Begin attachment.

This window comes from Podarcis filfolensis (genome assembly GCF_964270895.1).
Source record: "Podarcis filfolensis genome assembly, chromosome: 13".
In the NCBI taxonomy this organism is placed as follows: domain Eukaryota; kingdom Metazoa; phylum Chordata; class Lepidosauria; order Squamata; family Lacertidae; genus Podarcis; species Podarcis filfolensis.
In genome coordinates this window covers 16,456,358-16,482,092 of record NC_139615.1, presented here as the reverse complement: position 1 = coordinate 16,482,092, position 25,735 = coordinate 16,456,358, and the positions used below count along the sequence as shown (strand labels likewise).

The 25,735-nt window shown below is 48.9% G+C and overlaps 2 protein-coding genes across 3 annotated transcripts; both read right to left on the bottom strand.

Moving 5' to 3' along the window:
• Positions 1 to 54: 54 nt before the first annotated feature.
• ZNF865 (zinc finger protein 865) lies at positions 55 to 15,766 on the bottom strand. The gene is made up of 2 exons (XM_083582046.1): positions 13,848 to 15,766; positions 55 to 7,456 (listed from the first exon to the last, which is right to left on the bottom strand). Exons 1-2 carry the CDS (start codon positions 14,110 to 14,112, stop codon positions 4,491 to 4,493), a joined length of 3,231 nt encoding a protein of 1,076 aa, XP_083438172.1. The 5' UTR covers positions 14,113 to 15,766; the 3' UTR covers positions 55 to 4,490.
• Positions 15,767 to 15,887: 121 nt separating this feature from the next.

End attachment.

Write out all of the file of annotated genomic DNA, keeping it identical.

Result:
This window comes from Podarcis filfolensis (genome assembly GCF_964270895.1).
Source record: "Podarcis filfolensis genome assembly, chromosome: 13".
In the NCBI taxonomy this organism is placed as follows: domain Eukaryota; kingdom Metazoa; phylum Chordata; class Lepidosauria; order Squamata; family Lacertidae; genus Podarcis; species Podarcis filfolensis.
In genome coordinates this window covers 16,456,358-16,482,092 of record NC_139615.1, presented here as the reverse complement: position 1 = coordinate 16,482,092, position 25,735 = coordinate 16,456,358, and the positions used below count along the sequence as shown (strand labels likewise).

The 25,735-nt window shown below is 48.9% G+C and overlaps 2 protein-coding genes across 3 annotated transcripts; both read right to left on the bottom strand.

Moving 5' to 3' along the window:
• Positions 1 to 54: 54 nt before the first annotated feature.
• ZNF865 (zinc finger protein 865) lies at positions 55 to 15,766 on the bottom strand. The gene is made up of 2 exons (XM_083582046.1): positions 13,848 to 15,766; positions 55 to 7,456 (listed from the first exon to the last, which is right to left on the bottom strand). Exons 1-2 carry the CDS (start codon positions 14,110 to 14,112, stop codon positions 4,491 to 4,493), a joined length of 3,231 nt encoding a protein of 1,076 aa, XP_083438172.1. The 5' UTR covers positions 14,113 to 15,766; the 3' UTR covers positions 55 to 4,490.
• Positions 15,767 to 15,887: 121 nt separating this feature from the next.